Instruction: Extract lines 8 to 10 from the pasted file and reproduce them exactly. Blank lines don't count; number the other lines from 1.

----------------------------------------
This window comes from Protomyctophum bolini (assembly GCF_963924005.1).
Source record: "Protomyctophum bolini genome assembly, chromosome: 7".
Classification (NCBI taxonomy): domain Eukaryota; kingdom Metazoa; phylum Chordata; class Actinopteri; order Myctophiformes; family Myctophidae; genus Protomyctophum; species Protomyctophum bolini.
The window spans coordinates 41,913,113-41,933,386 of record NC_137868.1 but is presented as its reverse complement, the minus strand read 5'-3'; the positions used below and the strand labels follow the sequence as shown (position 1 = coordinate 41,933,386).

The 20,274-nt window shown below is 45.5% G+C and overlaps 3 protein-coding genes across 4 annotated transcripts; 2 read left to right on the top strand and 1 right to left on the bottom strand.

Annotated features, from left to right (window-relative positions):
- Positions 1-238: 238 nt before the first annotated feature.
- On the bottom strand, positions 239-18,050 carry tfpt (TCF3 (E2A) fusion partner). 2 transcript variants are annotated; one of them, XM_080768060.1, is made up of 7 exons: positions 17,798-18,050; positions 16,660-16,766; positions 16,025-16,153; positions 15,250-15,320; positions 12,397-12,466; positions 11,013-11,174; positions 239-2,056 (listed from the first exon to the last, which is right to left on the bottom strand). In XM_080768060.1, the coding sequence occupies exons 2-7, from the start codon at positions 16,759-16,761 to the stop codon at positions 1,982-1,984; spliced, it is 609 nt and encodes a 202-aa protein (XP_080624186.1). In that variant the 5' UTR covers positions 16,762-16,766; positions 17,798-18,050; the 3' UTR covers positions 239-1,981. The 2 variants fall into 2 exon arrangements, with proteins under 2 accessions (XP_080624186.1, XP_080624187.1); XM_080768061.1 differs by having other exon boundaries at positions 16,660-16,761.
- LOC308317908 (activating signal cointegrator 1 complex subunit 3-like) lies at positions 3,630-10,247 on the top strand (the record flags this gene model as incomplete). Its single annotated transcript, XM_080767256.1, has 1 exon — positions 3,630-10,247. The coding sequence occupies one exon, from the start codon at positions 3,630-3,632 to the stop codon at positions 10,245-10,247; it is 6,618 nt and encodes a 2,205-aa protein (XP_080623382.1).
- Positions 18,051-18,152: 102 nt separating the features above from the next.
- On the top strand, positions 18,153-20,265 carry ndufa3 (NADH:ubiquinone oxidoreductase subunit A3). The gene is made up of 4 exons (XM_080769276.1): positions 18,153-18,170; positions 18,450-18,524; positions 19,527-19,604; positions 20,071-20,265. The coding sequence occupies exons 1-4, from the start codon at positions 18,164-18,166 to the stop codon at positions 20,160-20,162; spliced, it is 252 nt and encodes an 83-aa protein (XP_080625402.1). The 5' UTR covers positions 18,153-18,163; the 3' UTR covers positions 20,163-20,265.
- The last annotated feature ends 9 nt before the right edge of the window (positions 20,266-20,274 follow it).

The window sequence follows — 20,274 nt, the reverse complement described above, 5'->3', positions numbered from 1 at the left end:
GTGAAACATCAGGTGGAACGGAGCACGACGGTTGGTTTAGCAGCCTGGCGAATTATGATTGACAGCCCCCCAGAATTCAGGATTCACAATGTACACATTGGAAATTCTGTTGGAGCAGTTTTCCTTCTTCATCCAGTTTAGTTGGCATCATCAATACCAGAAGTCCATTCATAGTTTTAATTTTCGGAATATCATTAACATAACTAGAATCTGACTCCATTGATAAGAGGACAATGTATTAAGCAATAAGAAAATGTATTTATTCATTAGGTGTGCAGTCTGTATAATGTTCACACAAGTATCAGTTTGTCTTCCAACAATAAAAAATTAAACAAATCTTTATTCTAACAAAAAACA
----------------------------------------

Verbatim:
- On the bottom strand, positions 239-18,050 carry tfpt (TCF3 (E2A) fusion partner). 2 transcript variants are annotated; one of them, XM_080768060.1, is made up of 7 exons: positions 17,798-18,050; positions 16,660-16,766; positions 16,025-16,153; positions 15,250-15,320; positions 12,397-12,466; positions 11,013-11,174; positions 239-2,056 (listed from the first exon to the last, which is right to left on the bottom strand). In XM_080768060.1, the coding sequence occupies exons 2-7, from the start codon at positions 16,759-16,761 to the stop codon at positions 1,982-1,984; spliced, it is 609 nt and encodes a 202-aa protein (XP_080624186.1). In that variant the 5' UTR covers positions 16,762-16,766; positions 17,798-18,050; the 3' UTR covers positions 239-1,981. The 2 variants fall into 2 exon arrangements, with proteins under 2 accessions (XP_080624186.1, XP_080624187.1); XM_080768061.1 differs by having other exon boundaries at positions 16,660-16,761.
- LOC308317908 (activating signal cointegrator 1 complex subunit 3-like) lies at positions 3,630-10,247 on the top strand (the record flags this gene model as incomplete). Its single annotated transcript, XM_080767256.1, has 1 exon — positions 3,630-10,247. The coding sequence occupies one exon, from the start codon at positions 3,630-3,632 to the stop codon at positions 10,245-10,247; it is 6,618 nt and encodes a 2,205-aa protein (XP_080623382.1).
- Positions 18,051-18,152: 102 nt separating the features above from the next.